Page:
Words of the Week: David Abrams

She’s a classic storyteller and there’s a clear, direct line from Isaac Bashevis Singer and Bernard Malamud to her 21st-century keyboard.

Please forgive me, but I can’t resist sharing this snippet from a review of my new short-story collection, Quiet Americans. The reviewer is David Abrams, and you can read his full take on the book right here. High praise, indeed! Thank you, David.

Assuming that the trains are running despite snow/ice/sleet, I will be on my way to the Association of Writers & Writing Programs (AWP) conference in D.C. tomorrow. I’m unlikely to post while I’m away, but I should have plenty to share once I return.

Have a great several days. See you back here soon.

Notes from Around the Web: Jewish Literary Links for Shabbat

Many apologies for missing last week’s lit-links post. And fair warning: I’m unlikely to post next Friday as well: I’ll be away at the Association of Writers & Writing Programs conference. But don’t worry: I shall return!

  • The New Vilna Review presents an informative interview with Carol Hupping of the Jewish Publication Society, digging into the JPS’s past, present, and future.
  • Having recently gone to see the Hannah Senesh exhibition at the Museum of Jewish Heritage, I appreciated Elissa Strauss’s post about it for The Forward’s Sisterhood blog.
  • Fiction Writers Review has posted an exceedingly interesting interview with Jacob Paul, author of Sarah/Sara, which I reviewed (also for FWR) last year.
  • I’ve been noticing a growing cluster of Holocaust-related books authored by grandchildren of those who lived under Nazism. Among the latest (in addition, of course, to my own Quiet Americans, which was officially released last week) is Johanna Adorjan’s An Exclusive Love. Subtitled “A Memoir,” Adorjan’s book is, in the words of Jewish Journal’s reviewer Elaine Margolin, “an imaginative piece of work that blends fact and fantasy.”
  • And on a related note: Last Sunday’s New York Times Book Review featured a piece on Ferdinand von Schirach’s Crime (translated by Carol Brown Janeway): “To say that Germans and guilt have a special relationship would be to dive into the deep end of platitude, but in von Schirach’s case it’s difficult not to raise the issue, and not only because he’s titled his preface ‘Guilt.’ His grandfather, Baldur von Schirach, head of the Hitler Youth for most of the 1930s and later the wartime governor of Vienna, was convicted of crimes against humanity at Nuremberg.” Tbr, to be sure.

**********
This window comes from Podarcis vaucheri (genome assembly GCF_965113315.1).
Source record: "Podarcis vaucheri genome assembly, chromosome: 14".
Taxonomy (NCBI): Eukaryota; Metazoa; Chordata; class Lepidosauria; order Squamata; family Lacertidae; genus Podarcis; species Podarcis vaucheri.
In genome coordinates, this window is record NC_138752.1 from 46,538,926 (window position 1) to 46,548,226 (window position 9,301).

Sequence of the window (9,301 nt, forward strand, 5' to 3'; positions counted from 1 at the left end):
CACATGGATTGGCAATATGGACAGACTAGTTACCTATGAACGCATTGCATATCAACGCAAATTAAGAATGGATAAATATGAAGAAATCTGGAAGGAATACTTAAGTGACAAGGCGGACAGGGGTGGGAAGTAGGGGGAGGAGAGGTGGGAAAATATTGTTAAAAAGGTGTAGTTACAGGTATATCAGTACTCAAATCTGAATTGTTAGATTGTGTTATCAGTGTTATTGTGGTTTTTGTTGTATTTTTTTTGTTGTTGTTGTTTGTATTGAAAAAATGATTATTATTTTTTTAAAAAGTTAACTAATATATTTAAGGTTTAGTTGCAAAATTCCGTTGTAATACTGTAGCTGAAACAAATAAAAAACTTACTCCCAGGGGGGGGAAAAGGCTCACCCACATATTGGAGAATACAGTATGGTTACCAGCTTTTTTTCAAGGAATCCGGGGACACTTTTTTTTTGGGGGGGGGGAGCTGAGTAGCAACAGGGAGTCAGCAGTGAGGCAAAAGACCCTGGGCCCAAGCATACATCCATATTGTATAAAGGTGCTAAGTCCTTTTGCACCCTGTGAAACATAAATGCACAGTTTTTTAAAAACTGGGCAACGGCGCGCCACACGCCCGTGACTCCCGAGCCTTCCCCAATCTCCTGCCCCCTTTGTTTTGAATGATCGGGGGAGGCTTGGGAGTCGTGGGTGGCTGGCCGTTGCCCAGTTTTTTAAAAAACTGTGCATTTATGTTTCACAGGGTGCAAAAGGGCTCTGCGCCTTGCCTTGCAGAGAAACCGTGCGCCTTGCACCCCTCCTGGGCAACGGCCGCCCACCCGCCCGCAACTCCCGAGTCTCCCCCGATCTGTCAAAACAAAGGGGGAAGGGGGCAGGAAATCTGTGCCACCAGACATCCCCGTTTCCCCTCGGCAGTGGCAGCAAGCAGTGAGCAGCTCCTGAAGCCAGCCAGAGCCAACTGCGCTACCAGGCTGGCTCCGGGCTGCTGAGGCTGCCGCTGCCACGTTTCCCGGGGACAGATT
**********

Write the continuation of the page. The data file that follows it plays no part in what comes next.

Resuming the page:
• Finally, I hope that you’re following my virtual book tour for my new short-story collection, Quiet Americans. Several of the “stops” feature material of Jewish literary interest. Check out the itinerary (with brief content descriptions) here. (Plus, some really lovely reviews have been coming in.)
  • Shabbat shalom!

    For the International Day of Commemoration: Reznikoff Reading “Holocaust”

    For me, at least, Yom Hashoah remains the primary Holocaust Remembrance Day of record, so to speak. But in 2005, the United Nations designed January 27 as an “annual International Day of Commemoration to honour the victims of the Holocaust” (Auschwitz was liberated on January 27, 1945).

    And yesterday, I discovered an amazing and relevant online resource: excerpts from a recording of poet Charles Reznikoff reading from his last book, Holocaust. (For background on Holocaust, read Charles Bernstein’s exceptionally instructive essay, and for information on a full CD—the product of many years of labor by Professor Abraham Ravett—please read this.)

    I’ve begun listening to the excerpts. It’s not easy to listen to them consecutively, without a break. But today of all days, do try to listen to some of them.

    (Thanks to the NewPages blog for this very special find.)

    Jewish Ideas Daily Seeks Editorial Assistant

    “Full-time editorial assistant needed for Jewish Ideas Daily (www.jewishideasdaily.com), a growing website of thought, culture, politics, and religion. We are looking for someone organized and responsible, deeply and critically engaged with Jewish matters. Editorial experience and computer/tech skills are highly desirable. Competitive compensation commensurate with experience; must be based in New York. ” For the full announcement, check JewishJobs.com.